Knights can detonate creaky rink's demise

JIM KERNAGHAN -- London Free Press

, Last Updated: 11:50 AM ET

You've heard of teams blowing the roof off and the London Knights are positioned to actually do it.

Not that they're in a destructive mode, but the Knights are in a position to raise the roof at the Sault Memorial Arena.

And flatten the walls, seats and concession booths.

Construction is underway for a new arena to replace the 57-year-old home of the Soo Greyhounds. Virtually from the moment the 'Hounds are eliminated, the walls will come tumbling down.

Last night, the Knights made another dent in the Greyhounds with a 6-3 victory before the customary 9,090 witnesses to take a 2-0 lead in the best-of-seven series. The next two games are at the creaky Sault Gardens and unless the Greyhounds replicate their third-period burst of last night, a pile of bricks will soon be in the making.

It's too bad, in a way.

Whenever an arena comes down in Canada, so does a curtain on a lot of fascinating history. The junior home of Wayne Gretzky, Ron Francis, Craig Hartsburg and the minor careers of the Esposito brothers, along with dozens of other notables, unfolded there, along with an endless list of non-hockey events.

London guys such as Joe Thornton and Jeff Carter made big noise up that way before going to the NHL.

There is another more recent London connection. Knight Ryan Martinelli almost became a Greyhound until London general manager Mark Hunter stepped in and signed the St. Thomas Stars' defenceman last season.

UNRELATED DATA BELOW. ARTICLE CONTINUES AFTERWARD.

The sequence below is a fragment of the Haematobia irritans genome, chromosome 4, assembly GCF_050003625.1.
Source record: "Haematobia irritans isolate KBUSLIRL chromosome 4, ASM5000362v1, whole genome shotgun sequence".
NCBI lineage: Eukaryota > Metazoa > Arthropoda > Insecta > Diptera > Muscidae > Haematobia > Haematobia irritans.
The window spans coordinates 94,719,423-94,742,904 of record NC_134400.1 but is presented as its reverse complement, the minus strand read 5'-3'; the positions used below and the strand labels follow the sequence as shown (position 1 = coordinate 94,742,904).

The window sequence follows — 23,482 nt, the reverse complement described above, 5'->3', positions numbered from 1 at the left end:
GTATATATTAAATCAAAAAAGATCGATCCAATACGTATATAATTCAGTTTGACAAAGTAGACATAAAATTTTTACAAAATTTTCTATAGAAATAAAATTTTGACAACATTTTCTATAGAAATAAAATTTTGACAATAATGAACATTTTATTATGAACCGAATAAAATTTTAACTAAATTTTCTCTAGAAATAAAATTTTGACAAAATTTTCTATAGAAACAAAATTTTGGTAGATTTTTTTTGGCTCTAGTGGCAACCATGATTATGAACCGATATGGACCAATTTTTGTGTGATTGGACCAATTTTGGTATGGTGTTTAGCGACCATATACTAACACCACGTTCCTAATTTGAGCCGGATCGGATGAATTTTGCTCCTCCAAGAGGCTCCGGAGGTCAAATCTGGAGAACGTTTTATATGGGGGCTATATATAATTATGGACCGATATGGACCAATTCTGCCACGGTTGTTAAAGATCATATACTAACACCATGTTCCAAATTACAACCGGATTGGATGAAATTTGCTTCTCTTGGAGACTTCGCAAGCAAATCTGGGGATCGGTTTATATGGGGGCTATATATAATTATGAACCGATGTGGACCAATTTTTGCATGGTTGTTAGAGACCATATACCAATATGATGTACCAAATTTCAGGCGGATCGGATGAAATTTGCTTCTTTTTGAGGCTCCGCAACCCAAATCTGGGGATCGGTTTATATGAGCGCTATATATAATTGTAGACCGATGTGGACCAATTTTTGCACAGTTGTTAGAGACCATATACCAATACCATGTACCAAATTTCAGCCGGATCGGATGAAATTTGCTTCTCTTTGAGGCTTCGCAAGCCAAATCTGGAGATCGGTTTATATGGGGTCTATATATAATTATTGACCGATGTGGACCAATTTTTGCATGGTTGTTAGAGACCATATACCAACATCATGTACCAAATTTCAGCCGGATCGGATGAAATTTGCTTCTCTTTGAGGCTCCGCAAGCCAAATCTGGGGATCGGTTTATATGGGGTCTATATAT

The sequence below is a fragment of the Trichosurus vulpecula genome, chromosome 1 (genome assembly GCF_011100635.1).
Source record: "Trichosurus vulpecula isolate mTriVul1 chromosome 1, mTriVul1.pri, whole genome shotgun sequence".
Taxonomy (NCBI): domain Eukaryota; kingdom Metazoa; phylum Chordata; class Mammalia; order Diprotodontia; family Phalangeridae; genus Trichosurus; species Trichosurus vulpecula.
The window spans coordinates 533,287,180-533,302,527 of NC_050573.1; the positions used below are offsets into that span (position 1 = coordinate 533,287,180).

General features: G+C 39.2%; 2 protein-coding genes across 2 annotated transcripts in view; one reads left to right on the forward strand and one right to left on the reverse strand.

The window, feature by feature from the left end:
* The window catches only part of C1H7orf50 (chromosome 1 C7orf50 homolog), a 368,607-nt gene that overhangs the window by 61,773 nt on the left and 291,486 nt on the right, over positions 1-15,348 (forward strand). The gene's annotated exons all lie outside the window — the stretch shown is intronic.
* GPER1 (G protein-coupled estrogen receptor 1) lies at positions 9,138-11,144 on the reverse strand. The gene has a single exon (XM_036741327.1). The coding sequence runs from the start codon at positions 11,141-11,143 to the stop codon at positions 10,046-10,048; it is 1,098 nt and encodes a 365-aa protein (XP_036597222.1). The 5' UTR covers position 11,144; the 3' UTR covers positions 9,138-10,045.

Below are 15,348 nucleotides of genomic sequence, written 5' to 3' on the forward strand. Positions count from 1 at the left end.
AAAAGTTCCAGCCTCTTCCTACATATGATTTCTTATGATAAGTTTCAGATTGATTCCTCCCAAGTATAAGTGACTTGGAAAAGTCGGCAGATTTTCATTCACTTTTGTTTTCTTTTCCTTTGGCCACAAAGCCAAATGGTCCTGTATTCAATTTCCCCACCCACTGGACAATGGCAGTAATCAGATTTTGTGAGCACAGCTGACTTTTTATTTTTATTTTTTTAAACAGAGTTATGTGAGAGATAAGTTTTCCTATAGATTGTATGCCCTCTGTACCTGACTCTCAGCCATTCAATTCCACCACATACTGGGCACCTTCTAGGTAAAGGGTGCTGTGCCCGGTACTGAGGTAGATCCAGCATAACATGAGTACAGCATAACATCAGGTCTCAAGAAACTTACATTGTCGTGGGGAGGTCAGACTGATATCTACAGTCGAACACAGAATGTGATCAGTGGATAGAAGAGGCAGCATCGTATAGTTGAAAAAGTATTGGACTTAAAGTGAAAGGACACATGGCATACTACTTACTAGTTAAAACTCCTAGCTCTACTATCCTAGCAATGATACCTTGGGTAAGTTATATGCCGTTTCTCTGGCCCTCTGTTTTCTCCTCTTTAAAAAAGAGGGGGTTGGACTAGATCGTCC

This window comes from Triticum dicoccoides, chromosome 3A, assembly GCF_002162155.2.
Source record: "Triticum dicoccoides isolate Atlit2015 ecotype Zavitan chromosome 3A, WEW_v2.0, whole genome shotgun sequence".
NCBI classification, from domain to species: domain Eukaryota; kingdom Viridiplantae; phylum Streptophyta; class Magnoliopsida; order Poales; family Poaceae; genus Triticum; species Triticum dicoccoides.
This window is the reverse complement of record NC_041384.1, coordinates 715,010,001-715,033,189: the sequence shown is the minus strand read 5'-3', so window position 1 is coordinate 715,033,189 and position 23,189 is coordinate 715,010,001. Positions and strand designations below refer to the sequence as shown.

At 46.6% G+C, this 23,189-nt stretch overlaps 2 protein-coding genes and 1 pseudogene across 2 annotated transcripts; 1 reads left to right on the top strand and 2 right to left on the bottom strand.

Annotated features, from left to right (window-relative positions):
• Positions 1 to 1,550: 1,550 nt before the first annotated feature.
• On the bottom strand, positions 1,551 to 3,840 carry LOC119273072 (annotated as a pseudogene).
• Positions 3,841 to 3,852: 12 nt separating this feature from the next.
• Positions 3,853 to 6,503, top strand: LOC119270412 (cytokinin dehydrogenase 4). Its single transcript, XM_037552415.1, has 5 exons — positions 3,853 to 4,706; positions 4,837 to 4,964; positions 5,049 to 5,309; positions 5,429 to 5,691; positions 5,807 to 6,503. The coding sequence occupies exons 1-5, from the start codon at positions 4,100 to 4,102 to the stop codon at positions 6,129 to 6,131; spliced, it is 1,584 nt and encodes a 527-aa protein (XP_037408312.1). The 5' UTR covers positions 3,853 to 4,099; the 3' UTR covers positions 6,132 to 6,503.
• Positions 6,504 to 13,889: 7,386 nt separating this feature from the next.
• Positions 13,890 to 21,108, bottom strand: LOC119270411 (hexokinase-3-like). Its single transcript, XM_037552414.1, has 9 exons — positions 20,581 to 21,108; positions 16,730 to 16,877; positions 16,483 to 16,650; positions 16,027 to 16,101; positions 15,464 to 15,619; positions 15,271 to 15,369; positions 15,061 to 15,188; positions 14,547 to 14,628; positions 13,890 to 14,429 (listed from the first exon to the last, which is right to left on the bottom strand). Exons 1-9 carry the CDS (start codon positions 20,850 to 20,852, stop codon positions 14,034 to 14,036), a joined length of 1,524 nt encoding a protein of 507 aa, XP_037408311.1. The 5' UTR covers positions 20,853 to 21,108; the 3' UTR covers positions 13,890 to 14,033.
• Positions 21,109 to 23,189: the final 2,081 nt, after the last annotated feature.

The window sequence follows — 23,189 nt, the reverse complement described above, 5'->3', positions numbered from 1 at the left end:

It's too bad, in a way. The six-foot-five defender would have been following in the skate-tracks of his father, former Western Mustangs' coach Barry Martinelli.

Their careers certainly have parallels. Like his son, Barry was called up from junior B and went to a Memorial Cup playoff roster. There, the results diverge.

Ryan won a Memorial Cup ring. Barry got to face one of junior hockey's all-time powerhouses and it was there the Greyhounds made some history against the storied Montreal Junior Canadiens.

With the likes of Gilbert Perreault, Richard Martin, Jocelyn Gouvremont and a dozen more players who would go on to the National Hockey League, the Junior Habs racked up a record of 21 wins and one loss en route to the Memorial Cup championship.

"We had picked up Tim Bernhardt from Sudbury and he made something like 65 saves in a 5-4 win for us," Barry Martinelli recalled. "Montreal was terrific."

This Soo team is not always as out-gunned as that one. Eventually, the 'Hounds went to three straight Memorial Cups before winning it in 1993. Earlier, they had the same sort of record-busting squad as the Knights when they went undefeated at home in 1985, winning the last one over the Knights 6-5 in overtime.

The roles are reversed now, of course. It is the defending Memorial Cup champion Knights who have a stranglehold on the series and an opportunity to close out the ancient arena with wins Sunday and Tuesday. All that would remain is a junior B game there next Friday night.

It's been said before and probably will be many more times as these playoffs unfold: Taking a penalty against the Knights is like strolling into the den of a tiger.

It's not as though opponents don't know it. They watched the Knights honing their exceptional extra-man attack 68 times over the season.

A team like the Soo Greyhounds finds itself on a difficult tight-rope between a hard-working approach and the likelihood of penalties as a result, although the Hounds got away with some obvious ones late last night.

Throw into that equation the otherwise unrestrained approach of referees and their whistle-blowing, where what used to be borderline offences now cross the border, and it is not difficult to see the Knights applying the wrecking ball.


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